(To be read in a dull monotone by a set of two people for the amusement of the complement.)
I could go for a cup more.
You could always go for a cup more.
Better then that I do not start at all; for by induction I would never stop.
Nonsense, for there is a boundary condition in the worldwide availability of coffee beans.
But are not coffee beans, with respect to time, a renewable resource beyond the rapidity I can consume them, even in a liquid concentrate?
Ah, I see you are right; you should not even have had the first cup.
Indeed. And I shall not have another.
Was that good?
That was better than yesterday.
But was it good?
It was the best I’ve ever had.
But was it good?
That I’d rather not say.
In this cup, coffee frozen to brown snow. In this cup, a boil under the lid. Let us call the temperatures zero and one hundred.
From cup to cup you pour this, back and forth, portion and portion.
So the temperatures change, but do they converge?
They do; I have proven this.
Where do they converge? We may assume the cups to be identical, and containing an identical amount of coffee.
At fifty do they converge.
Let me sketch this. You graduate student over there, stop eating the chalk and give me one. Scribble scribble. Oh, yes, right, they converge. Hooray.
It is proven, then?
It is proven, with reasonable assumptions on “pouring”, “back and forth”, and “portion”, for all measurable cups of finite Lebesgue measure in any fixed dimension. Results for Hausdorff cups of non-integer dimension to be investigated next.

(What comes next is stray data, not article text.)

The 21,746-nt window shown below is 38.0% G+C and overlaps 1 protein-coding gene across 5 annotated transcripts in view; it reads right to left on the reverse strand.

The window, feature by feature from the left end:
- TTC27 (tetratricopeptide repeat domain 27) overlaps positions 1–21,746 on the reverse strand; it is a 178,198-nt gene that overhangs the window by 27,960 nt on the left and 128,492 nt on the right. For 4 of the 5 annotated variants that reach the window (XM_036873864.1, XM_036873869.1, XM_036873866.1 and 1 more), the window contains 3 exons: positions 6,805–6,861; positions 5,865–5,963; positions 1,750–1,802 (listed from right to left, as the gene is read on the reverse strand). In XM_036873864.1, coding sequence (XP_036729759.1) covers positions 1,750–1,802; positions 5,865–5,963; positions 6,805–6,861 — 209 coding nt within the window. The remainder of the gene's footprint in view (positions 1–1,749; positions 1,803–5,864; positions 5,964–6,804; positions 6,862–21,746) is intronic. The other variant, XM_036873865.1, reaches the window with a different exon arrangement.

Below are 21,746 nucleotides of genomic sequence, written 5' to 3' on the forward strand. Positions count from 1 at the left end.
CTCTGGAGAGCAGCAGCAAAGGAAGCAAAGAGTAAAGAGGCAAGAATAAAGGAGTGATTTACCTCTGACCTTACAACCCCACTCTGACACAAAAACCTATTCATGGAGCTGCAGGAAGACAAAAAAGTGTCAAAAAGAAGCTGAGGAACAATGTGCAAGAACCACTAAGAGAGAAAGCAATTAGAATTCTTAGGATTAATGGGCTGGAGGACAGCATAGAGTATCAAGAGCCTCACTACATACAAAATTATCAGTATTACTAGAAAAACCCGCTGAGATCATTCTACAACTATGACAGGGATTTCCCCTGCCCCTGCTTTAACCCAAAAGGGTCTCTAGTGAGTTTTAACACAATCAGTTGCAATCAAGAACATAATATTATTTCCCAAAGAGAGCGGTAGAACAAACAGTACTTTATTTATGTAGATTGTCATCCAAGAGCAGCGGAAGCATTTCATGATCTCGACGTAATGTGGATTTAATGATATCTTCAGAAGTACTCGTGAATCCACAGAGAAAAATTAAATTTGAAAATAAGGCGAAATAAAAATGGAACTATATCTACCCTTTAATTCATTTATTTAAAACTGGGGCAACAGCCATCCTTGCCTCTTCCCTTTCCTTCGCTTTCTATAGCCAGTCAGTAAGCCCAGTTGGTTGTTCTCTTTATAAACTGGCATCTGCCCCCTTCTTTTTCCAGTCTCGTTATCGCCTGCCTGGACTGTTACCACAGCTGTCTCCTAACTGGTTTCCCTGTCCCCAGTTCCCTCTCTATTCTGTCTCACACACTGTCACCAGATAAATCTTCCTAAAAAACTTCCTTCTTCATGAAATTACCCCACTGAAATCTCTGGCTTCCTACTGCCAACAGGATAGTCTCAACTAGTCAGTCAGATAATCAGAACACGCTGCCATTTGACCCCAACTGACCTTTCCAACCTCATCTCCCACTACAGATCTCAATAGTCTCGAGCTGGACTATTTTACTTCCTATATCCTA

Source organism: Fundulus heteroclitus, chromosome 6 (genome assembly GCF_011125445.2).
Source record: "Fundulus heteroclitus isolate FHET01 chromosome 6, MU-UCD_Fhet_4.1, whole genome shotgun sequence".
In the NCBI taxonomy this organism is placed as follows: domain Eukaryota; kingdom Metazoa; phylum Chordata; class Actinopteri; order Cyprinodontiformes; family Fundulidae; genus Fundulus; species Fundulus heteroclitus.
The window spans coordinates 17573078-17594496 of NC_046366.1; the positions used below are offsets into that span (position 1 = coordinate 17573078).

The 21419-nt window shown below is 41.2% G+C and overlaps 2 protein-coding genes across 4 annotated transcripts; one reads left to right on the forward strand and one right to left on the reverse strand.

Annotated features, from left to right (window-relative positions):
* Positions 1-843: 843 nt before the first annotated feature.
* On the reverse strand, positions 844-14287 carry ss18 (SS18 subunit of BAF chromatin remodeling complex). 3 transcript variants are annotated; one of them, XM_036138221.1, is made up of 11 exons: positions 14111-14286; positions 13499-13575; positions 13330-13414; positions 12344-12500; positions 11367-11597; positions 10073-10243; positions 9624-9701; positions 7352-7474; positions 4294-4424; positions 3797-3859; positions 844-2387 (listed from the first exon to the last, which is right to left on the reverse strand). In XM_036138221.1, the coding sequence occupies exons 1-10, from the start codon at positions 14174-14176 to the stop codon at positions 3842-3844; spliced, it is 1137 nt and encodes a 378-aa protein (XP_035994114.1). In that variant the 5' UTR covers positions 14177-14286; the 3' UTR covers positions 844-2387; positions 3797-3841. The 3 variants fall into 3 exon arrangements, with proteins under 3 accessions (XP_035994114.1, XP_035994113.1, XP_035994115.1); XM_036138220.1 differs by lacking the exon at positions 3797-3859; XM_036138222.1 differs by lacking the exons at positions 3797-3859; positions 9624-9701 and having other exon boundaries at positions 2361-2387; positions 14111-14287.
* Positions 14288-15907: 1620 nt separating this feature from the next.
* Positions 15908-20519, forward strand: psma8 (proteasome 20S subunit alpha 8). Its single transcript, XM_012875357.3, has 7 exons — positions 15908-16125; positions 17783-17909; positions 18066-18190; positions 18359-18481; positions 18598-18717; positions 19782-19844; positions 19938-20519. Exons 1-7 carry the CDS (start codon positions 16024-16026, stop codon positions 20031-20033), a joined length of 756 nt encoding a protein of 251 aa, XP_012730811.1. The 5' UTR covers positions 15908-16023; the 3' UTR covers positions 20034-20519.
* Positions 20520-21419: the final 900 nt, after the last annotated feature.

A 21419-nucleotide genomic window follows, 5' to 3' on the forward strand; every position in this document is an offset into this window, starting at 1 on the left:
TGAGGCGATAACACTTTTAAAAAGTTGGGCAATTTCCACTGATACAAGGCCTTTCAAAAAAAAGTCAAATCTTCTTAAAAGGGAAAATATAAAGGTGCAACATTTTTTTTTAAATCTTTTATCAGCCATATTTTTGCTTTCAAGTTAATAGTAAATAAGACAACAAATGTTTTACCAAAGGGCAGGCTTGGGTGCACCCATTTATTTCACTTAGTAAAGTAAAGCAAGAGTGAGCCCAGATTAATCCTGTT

Yes. I will get more coffee.
Coffee is life.
Correction: Lack of coffee implies lack of life, by the Erdös definition of life; “life: doing mathematics”. This is the standard definition of life.
Correction acceptance accepted.
Never speak topologically when I’m here!
I speak topologically; you vanish.
Topologically speaking, this coffee cup is the same as this donut.
How so? I only know function theory.
Both could, assuming they are malleable, be deformed to the other.
But your coffee cup isn’t malleable!
Not at this temperature, no. But that is hardly the point.
What would you do with a ceramic donut anyway?
I would give it to my son.
I am puzzled.
So I would solve the longstanding open problem in theology, “Which of you, if your son asks for bread, will give him a stone instead?”
But what of the donut-matter coffee cup?
That I would eat.
How would you drink coffee, then?
See, your plan fails like the commutativity of addition and the square root operation, and you resemble a mathematics student in such a person’s first year by claiming the negation of this statement!
Ha ha. I am amused.
Yes you are!
I am amused by your wit. Ha ha.